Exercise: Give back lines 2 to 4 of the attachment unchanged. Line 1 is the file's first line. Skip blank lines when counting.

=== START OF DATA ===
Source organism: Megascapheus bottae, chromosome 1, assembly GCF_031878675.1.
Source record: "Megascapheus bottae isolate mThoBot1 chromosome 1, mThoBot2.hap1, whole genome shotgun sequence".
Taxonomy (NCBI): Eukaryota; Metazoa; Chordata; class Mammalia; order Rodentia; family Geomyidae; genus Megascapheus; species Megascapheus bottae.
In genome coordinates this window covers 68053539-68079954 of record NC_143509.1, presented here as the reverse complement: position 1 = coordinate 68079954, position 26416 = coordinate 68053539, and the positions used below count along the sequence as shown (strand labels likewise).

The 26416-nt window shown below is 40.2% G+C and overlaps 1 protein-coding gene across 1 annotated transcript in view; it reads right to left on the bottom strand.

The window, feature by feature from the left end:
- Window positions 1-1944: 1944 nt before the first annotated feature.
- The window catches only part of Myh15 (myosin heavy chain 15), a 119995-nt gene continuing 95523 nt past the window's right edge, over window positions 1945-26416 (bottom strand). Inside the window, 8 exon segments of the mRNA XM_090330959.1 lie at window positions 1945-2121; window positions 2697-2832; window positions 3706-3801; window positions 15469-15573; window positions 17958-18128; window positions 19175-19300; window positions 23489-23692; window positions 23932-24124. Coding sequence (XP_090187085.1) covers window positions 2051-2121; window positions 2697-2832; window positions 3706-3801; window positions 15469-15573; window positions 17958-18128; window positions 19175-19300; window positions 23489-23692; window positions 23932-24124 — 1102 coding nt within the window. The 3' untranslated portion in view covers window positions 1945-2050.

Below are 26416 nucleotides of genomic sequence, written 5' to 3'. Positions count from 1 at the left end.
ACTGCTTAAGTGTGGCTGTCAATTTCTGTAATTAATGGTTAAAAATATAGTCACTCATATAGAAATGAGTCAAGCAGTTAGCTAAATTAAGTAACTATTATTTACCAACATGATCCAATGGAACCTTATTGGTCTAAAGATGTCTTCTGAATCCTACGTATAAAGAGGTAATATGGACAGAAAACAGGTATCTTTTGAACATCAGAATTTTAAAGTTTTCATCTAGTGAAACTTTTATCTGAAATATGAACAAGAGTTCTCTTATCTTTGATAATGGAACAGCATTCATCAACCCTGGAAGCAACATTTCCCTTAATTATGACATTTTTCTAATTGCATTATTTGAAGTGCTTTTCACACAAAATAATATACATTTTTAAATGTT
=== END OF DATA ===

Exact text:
Source record: "Megascapheus bottae isolate mThoBot1 chromosome 1, mThoBot2.hap1, whole genome shotgun sequence".
Taxonomy (NCBI): Eukaryota; Metazoa; Chordata; class Mammalia; order Rodentia; family Geomyidae; genus Megascapheus; species Megascapheus bottae.
In genome coordinates this window covers 68053539-68079954 of record NC_143509.1, presented here as the reverse complement: position 1 = coordinate 68079954, position 26416 = coordinate 68053539, and the positions used below count along the sequence as shown (strand labels likewise).